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Weapons of Mass Destruction (WMD)


Moscow Air Force Station
4508'14"N 6948'07"W

In 1970 Air Force Rome Air Development Center [RADC] engineers developed and constructed components for a frequency modulation/continuous wave (FM/CW) radar capable of detecting and tracking objects at over-the-horizon ranges. The radar installation and evaluation was accomplished on 15 September, while flight tests of a Beverage array antenna were completed on 30 September. On 30 October 1970 the radar and the Beverage array were integrated and operated as a single system for the first time.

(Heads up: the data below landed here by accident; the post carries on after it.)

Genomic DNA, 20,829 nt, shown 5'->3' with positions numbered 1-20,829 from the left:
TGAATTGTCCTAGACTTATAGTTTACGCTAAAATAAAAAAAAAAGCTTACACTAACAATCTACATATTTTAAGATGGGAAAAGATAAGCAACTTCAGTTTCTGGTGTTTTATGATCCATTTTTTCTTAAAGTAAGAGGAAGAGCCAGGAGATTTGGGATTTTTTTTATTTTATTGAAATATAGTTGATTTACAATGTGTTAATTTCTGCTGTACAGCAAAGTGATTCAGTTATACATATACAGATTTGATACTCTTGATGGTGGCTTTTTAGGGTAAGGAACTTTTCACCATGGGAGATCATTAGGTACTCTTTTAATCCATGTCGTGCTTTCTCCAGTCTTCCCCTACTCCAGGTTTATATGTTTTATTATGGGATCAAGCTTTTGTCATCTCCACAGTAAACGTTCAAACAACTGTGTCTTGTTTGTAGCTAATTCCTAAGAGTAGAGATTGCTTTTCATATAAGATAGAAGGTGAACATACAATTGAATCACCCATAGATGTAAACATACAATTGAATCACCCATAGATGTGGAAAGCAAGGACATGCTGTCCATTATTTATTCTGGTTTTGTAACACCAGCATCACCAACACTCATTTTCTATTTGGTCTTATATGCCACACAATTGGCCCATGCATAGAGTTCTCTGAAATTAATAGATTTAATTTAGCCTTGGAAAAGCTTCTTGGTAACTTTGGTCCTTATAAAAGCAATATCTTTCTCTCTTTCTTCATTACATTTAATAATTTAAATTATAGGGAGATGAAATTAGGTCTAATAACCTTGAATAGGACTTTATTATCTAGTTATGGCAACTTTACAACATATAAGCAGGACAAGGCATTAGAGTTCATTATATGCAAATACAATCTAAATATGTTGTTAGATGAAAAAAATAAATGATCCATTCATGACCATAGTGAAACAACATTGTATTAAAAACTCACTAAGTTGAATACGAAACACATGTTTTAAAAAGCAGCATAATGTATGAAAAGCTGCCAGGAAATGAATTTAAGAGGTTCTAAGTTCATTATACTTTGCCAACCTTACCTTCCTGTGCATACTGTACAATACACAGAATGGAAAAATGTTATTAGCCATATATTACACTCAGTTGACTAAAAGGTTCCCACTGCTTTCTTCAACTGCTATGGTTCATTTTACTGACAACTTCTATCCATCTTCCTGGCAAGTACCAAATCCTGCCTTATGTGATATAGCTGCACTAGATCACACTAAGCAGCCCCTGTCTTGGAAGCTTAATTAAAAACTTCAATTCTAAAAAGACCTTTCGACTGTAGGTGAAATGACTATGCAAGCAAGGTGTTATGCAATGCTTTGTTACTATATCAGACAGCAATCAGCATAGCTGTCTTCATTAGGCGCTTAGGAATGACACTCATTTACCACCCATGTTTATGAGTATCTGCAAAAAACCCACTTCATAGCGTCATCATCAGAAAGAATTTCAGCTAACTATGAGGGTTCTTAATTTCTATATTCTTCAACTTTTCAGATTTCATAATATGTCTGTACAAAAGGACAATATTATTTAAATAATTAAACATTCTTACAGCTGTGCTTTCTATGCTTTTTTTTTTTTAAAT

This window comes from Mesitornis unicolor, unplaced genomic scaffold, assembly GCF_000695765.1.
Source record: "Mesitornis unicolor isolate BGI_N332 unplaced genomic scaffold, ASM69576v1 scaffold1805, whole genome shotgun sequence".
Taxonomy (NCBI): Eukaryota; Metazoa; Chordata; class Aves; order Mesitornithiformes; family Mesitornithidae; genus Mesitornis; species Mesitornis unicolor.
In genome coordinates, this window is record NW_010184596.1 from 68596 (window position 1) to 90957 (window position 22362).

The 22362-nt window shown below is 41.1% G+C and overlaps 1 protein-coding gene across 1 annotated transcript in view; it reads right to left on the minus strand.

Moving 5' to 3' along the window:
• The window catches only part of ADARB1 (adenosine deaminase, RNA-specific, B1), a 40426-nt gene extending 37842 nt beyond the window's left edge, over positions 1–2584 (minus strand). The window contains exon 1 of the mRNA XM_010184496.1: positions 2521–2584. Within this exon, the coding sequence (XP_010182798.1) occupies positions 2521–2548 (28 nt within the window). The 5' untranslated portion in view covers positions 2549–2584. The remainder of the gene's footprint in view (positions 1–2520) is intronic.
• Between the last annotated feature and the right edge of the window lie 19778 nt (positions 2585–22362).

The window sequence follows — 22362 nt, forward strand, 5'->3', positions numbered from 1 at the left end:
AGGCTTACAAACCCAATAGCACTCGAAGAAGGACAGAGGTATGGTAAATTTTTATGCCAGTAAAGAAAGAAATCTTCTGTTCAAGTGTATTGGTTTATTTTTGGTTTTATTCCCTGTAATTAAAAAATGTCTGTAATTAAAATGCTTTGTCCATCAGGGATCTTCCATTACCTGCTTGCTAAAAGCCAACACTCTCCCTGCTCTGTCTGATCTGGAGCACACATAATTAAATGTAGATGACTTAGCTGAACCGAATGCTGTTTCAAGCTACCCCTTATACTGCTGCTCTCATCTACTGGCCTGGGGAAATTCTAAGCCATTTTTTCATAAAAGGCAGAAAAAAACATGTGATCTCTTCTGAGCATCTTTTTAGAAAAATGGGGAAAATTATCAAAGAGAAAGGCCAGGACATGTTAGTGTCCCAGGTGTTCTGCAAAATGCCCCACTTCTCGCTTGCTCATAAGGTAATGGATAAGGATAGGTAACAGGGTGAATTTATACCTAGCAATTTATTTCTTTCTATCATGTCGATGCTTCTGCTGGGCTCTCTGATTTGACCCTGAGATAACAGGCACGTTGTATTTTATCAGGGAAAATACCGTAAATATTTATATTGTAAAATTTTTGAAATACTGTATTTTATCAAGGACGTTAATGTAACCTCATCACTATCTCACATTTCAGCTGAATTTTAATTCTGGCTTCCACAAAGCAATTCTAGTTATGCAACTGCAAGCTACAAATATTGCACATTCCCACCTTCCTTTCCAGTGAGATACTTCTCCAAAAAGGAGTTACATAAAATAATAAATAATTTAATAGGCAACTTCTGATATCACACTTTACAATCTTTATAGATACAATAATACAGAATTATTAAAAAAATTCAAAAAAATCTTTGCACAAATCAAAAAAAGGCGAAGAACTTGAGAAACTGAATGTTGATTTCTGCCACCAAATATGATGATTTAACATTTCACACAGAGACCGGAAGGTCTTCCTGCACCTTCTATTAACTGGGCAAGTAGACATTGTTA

The prototype was built in Maine, with the transmitter at Moscow Air Force Station [4508'14"N 6948'07"W] and the receiver at Columbia Air Force Station [4447'42"N 6748'41"W]. Experimental transmissions from the Maine site covered an arc from 16.5 to 76.5 and from 900 to 3,300 km in range. Initial testing was conducted from June 1980 to June 1981.

With the end of the Cold War, the three radars in Maine were redirected to counter-narcotics surveillance. In 1994 the Congress directed the Air Force to continue operating the East Coast OTH-B radar at no less than a 40 hour per week schedule, and to ensure that all OTH-B tracking data was transmitted directly to DOD and civilian agencies. The Air Force maintains the six East Coast and West Coast OTH-B radars in a state called "warm storage," which preserves the physical and electrical integrity of the system and permits recall within 24 months.


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